The Globe and Mail public health reporter (left) argued in a recent column that .
In the piece, Mr Picard provides less-than-compelling evidence that there is indeed a need for a change in regulatory methodology. His sample size? One.
Incidentally, the fact introduced two paragraphs later -- that Dr Genest had her license to practise revoked by the College -- doesn't satisfy Mr Picard because she's still permitted to work as a surgical assistant.
"The failings of Jocelyne Genest, a family doctor and surgeon in Sainte-Agathe-des-Monts, Que., are eye-popping.
"According to testimony before a disciplinary panel of the Collège des médecins du Québec, among other things, she:
"Performed a sigmoidectomy (a removal of part of the colon) though she was not qualified to do so. Before the operation, Dr. Genest looked up the procedure on the Internet. Not surprisingly, surgery went badly and dragged on for 12 hours, putting the patient at risk for brain damage;
"Failed to install a chest drain in a patient suffering from emphysema who was being transferred to another hospital, even though she was told to do so by an emergency room doctor, again putting a life at risk;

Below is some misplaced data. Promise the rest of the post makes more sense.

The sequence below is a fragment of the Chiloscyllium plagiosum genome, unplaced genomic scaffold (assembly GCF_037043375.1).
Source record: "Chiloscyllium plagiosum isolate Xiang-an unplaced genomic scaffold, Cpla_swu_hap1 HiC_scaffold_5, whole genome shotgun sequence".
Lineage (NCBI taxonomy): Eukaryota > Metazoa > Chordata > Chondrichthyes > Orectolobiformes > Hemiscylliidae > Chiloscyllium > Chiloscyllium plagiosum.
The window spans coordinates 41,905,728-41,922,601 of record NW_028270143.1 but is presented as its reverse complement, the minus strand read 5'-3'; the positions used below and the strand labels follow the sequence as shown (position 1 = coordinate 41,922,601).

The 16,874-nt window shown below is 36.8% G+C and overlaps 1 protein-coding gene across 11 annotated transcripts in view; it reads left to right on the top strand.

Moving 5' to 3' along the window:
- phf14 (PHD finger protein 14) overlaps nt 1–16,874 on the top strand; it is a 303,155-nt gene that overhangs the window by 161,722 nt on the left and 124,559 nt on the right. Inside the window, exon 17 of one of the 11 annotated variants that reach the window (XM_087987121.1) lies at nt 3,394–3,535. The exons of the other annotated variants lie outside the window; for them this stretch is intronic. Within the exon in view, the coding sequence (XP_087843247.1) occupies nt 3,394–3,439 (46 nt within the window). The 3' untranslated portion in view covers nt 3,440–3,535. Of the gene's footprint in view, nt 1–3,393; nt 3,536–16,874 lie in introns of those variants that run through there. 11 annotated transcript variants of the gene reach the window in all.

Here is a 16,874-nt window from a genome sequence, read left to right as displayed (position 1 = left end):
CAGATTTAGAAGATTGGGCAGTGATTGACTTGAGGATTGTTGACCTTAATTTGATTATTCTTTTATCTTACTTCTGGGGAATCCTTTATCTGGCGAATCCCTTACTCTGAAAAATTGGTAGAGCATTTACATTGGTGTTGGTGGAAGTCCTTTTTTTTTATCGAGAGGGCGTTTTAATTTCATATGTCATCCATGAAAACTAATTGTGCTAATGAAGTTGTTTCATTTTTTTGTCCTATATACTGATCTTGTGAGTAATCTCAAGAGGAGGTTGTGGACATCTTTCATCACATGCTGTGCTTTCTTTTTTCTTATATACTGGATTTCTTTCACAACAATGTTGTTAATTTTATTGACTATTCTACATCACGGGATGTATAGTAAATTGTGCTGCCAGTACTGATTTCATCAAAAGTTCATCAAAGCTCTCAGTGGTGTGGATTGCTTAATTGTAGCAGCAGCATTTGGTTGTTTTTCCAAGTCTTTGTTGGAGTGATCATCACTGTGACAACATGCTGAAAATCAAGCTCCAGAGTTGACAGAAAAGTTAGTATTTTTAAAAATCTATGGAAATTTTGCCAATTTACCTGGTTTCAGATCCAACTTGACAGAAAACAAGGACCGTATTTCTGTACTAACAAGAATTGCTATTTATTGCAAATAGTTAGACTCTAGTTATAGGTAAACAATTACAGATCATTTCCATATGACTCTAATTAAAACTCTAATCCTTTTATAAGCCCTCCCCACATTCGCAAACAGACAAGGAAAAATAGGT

"Administered 'massive, unprecedented and unjustified' doses of morphine to a terminally ill patient - at the request of a family member, not the patient himself - until he died."
Based on the single example, the column concludes:
"Right now, we have an inappropriate tolerance for aberrant conduct and deviant practice, and a culture of deference for doctors that serves us poorly.Other, more egregious miscarriages of justice abound in the medical profession. In the UK, one need look no further than the case of (right) and the through the 80s and 90s. In Canada, the public was scandalized to learn of .
Inquiries and investigations into all three incidents have been exhaustive. The British system has been significantly reformed since then, and , albeit in a somewhat "watered-down" form compared to what some have proposed.
Check out our website: